do their work, how they interact with each other, and
how libraries provide access to digital resources.
Lin Muehlinghaus is Assistant Professor
of education at Dominican University and has specialized in the
relationship between technology, politics, and education and in the
evolving role of librarians. Kim Carl provides technical
support for the Electronic Cultural Atlas Initiative and recently
completed her MLS degree. Both are part of the project team.
Feb 16: Doris FLORIAN, European Commission
Institute for Reference Materials and
The European Commission's Joint Research
Centre: a Reference Center for Science and Technology in the
The Joint Research Centre (JRC), a
Directorate General of the European Commission, is a
reference centre for science and technology in the European
Union. The JRC supports the European Union from the scientific
point of view when new legislation is conceived, developed,
and finally implemented and monitored in the Member States.
The JRC consists of 7 Institutes in 5 Member States of the
European Union (Belgium, the Netherlands, Germany, Italy and
Spain). The presentation will briefly cover the European
Union legislative cycle and the scientific
support needed for it. Further it will cover the JRC
scientific activities by presenting examples also of
relevance to the USA and US information scientists.
Powerpoint presentation (16 MB).
Doris Florian is Head of the Institute Development
and Programme Management Unit at the
Institute for Reference Materials and Measurements
of the Joint Research Centre
of the European Commission.
She is in
charge of strategy development and programme management, public
relations, training of staff and the library and information
center. Formerly working for Joanneum Research, Graz, Austria,
Doris Florian was Visiting Scholar here in the School of
Information in the mid and late 1980s.
Feb 23: Clifford LYNCH: Search in 2017.
On Saturday, February 17, I had the chance to participate
in a session at the AAAS meeting speculating on what search would be
like ten years from now, in 2017. Preparing for this session, I realized
that it had been about a decade since I wrote an article titled
"Searching the Internet" for Scientific American and this led
me to some reflection about the last decade of search developments
as well. At seminar this week I'll summarize the observations from
the AAAS panel, share my own thinking about what we can learn from
the past ten years and what the next ten years may bring, highlight
some open research problems, and lead a discussion.
Mar 2: Peter BRANTLEY, Digital Library Foundation:
Architectures for Collaboration: New Directions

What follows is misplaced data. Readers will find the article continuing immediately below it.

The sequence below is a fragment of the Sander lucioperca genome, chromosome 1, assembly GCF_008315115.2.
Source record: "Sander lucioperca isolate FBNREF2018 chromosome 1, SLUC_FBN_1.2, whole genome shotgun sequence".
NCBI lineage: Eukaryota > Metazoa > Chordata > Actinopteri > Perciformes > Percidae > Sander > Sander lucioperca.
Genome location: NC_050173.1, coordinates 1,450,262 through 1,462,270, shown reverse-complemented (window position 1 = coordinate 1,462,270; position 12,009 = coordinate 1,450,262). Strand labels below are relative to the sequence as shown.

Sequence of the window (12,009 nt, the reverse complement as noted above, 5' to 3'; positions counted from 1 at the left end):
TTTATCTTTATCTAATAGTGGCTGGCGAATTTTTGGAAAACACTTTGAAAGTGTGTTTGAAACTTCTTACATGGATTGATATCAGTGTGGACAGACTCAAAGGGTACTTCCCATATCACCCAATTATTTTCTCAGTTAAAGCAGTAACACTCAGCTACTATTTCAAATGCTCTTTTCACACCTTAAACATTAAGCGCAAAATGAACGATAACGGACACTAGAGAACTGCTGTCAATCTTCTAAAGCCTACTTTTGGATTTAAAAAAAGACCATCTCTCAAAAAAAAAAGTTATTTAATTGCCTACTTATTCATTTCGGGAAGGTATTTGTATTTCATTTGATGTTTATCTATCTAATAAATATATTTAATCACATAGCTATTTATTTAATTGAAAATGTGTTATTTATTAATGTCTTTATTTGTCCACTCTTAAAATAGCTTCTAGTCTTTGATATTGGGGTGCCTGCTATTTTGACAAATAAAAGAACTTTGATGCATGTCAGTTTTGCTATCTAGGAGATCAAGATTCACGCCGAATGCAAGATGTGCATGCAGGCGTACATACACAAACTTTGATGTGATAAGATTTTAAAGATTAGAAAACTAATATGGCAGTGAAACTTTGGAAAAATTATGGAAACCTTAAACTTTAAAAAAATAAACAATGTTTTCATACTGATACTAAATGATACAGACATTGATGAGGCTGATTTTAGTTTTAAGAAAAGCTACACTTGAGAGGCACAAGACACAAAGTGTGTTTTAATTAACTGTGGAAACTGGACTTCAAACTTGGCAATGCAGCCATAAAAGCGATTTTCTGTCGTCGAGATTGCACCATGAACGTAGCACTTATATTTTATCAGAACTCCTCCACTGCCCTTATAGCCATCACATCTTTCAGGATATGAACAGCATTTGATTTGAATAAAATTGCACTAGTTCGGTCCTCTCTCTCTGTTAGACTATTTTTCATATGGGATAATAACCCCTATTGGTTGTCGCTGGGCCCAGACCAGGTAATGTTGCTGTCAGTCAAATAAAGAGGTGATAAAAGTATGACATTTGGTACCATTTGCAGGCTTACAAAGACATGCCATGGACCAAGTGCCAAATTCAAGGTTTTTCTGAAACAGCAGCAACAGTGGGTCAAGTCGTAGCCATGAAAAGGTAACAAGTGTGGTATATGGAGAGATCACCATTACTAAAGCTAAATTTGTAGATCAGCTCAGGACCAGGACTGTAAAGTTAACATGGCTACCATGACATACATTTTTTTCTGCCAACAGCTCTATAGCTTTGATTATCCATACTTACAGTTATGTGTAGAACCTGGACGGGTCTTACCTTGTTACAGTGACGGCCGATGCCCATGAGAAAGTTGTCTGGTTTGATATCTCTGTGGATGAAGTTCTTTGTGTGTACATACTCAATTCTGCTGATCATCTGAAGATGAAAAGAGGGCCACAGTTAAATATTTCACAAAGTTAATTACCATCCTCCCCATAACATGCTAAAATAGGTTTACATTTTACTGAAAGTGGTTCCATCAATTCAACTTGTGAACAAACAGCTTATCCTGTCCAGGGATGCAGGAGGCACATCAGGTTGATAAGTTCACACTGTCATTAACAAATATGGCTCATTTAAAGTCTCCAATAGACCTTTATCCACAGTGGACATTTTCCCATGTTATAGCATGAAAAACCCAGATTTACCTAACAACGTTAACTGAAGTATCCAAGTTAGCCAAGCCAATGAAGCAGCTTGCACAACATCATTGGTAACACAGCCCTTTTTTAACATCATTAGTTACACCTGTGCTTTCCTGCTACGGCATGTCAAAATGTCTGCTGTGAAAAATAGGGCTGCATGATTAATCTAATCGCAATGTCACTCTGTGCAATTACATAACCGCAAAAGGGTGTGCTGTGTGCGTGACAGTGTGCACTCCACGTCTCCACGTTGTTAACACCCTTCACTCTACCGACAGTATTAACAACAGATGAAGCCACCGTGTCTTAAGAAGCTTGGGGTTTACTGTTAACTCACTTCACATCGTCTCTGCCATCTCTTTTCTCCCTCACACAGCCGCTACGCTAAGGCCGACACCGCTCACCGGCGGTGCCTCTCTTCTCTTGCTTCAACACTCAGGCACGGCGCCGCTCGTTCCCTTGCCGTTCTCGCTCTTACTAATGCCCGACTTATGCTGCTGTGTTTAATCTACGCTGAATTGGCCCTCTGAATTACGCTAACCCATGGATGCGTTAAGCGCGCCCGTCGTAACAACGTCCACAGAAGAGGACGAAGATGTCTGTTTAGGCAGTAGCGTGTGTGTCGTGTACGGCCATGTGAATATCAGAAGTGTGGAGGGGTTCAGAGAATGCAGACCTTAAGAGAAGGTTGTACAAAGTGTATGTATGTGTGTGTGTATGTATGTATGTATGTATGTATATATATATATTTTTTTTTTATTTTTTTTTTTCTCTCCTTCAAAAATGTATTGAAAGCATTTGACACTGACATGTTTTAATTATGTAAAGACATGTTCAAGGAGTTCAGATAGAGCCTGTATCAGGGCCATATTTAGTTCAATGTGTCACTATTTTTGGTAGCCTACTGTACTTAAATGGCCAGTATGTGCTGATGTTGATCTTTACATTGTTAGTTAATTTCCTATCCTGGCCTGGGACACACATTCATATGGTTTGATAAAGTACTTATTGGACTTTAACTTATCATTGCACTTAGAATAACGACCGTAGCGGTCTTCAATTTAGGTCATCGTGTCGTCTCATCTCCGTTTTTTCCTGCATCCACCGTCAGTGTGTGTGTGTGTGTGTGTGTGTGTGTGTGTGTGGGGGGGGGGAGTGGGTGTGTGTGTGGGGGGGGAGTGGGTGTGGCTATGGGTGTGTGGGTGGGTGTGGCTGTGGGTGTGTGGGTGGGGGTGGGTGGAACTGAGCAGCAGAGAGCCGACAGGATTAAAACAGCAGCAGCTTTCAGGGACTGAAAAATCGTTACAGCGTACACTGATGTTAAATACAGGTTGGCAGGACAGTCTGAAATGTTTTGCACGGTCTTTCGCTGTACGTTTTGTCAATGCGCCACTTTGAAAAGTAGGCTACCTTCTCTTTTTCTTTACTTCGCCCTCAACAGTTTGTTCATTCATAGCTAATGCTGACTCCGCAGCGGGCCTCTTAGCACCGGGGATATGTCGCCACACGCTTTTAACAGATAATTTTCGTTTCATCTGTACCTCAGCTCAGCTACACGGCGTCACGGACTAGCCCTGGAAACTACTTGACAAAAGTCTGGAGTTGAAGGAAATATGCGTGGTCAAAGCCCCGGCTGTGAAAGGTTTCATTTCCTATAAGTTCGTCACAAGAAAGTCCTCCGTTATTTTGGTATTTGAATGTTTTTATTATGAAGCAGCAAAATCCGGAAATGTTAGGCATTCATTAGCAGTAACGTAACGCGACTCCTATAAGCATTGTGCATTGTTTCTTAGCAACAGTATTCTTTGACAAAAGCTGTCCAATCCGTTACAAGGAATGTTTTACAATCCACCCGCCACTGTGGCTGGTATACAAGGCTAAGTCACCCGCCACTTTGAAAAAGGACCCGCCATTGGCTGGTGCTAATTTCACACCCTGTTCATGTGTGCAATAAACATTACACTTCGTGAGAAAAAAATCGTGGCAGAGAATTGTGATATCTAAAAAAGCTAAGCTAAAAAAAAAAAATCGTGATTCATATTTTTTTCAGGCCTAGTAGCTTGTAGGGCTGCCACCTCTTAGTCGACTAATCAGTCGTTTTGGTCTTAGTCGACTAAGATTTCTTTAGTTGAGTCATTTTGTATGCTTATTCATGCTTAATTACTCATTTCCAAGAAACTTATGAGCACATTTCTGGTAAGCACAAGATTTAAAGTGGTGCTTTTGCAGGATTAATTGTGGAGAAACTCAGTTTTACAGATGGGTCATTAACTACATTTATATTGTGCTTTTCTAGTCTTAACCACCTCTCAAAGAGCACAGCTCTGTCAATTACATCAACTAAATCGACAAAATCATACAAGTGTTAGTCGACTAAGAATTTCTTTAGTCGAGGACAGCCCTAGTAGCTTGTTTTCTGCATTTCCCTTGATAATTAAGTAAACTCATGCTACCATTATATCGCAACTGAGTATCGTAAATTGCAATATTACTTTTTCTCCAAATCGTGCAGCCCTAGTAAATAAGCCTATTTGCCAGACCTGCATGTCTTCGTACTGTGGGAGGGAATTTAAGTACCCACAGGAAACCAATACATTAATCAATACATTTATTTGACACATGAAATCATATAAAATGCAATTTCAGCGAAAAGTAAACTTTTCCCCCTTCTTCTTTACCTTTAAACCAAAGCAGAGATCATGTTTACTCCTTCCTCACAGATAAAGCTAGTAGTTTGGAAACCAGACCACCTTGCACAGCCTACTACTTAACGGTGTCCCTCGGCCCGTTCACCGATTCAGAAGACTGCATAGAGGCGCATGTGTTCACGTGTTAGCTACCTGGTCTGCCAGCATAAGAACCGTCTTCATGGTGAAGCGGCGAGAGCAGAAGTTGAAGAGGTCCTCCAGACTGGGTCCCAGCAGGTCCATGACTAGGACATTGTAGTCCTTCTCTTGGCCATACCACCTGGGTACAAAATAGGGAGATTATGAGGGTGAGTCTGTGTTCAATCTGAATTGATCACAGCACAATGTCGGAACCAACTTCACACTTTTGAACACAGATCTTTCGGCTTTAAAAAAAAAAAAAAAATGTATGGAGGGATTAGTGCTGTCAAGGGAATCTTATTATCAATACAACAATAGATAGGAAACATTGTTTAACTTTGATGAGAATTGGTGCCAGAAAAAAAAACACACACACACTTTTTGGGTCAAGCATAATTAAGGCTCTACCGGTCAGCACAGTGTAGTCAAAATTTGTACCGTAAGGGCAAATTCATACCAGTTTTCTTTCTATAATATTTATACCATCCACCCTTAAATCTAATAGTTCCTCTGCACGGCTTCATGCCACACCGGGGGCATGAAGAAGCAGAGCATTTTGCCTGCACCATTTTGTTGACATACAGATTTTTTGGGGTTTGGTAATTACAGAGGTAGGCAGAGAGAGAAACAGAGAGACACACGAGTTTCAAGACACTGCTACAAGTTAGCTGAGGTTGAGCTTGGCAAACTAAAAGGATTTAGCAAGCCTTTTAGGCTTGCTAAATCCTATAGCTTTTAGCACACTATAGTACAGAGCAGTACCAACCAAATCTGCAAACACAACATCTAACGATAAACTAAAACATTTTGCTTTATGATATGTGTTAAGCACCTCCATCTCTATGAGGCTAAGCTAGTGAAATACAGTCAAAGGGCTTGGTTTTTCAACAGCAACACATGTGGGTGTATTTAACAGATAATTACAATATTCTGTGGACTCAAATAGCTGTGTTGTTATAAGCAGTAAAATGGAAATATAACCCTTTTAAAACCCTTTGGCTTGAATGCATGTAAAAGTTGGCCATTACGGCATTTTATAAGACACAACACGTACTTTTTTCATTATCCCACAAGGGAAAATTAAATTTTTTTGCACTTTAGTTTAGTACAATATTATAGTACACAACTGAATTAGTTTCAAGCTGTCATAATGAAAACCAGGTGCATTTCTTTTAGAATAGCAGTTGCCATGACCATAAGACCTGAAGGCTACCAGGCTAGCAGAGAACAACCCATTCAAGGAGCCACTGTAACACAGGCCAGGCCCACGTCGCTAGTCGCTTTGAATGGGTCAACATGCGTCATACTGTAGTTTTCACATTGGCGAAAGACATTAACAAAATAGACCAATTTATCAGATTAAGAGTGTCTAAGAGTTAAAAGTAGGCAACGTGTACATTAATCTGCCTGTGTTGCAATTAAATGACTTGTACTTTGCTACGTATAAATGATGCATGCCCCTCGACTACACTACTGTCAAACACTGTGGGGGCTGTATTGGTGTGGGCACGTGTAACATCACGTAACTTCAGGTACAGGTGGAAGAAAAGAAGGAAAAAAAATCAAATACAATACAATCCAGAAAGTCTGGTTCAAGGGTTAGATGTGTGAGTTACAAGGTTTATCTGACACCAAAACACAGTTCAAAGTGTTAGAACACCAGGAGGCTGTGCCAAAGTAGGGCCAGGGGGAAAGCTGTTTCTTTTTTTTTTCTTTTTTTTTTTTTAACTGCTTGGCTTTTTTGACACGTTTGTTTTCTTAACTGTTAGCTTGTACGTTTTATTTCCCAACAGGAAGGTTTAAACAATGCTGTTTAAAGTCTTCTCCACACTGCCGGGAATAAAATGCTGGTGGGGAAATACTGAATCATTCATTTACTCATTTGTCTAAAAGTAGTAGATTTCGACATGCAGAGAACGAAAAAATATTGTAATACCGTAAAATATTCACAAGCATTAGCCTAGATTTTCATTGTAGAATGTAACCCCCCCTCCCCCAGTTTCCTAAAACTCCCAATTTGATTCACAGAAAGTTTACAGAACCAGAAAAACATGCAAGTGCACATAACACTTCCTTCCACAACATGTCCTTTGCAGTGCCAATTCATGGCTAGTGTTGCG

for Digital Libraries.
Peter Brantley will discuss some of the issues that libraries should
be addressing in the coming years in a discussion of collaboration,
new media, and user participation.
Peter Brantley is the new Director of the
Digital Library Federation,
is a partnership
organization of 39 academic libraries and related organizations that are pioneering
the use of electronic-information technologies to extend their collections and
services. DLF provides leadership for libraries by identifying standards and
best practices for digital collections and network access, coordinating research
and development in the libraries's use of technology, and fostering projects
and services that libraries need but cannot develop individually.
See News Release at
Brantley Appointed DLF Executive Director.
Mar 9: Google Earth Symposium: Mano Marks (The Google Earth Team),
Ray Larson, Jeanette Zerneke (International & Area Studies) & others.
A description and discussion of the use of Google Earth,
through time, for access to cultural heritage resources.
Mar 16: Fred TURNER, Dept of Communication, Stanford.
Burning Man at Google: A Cultural Infrastructure
for New Media Production?
Every August for more than a decade, thousands of information
technologists and other knowledge workers have trekked out into a barren
stretch of alkali desert and built a temporary city devoted to art,
technology and communal living: Burning Man. Drawing on extensive
archival research, participant observation, and interviews, this
talk will explore the ways that Burning Man's bohemian ethos
supports new forms of production emerging in Silicon Valley and
especially at Google. It will show how elements of the Burning Man world
-- including the building of a socio-technical commons, participation in
project-based artistic labor, and the fusion of social and professional
interaction -- help shape and legitimate the collaborative manufacturing
processes driving the growth of Google and other firms. The talk will
thus develop the notion that Burning Man serves as a key cultural
infrastructure for the Bay Area's new media industries.
Fred Turner is an Assistant Professor of
Communication at Stanford University. He is the author of
From Counterculture to Cyberculture: Stewart Brand, the Whole Earth
Network, and the Rise of Digital Utopianism (Univ. of Chicago Pr.,
2006), which the Association of American Publishers recently named the
Best Book in Communication and Cultural Studies for 2006. He is also
the author of Echoes of Combat: The Vietnam War in American Memory
(Anchor/Doubleday, 1996; 2nd ed., Univ. of Minnesota Pr., 2001). Before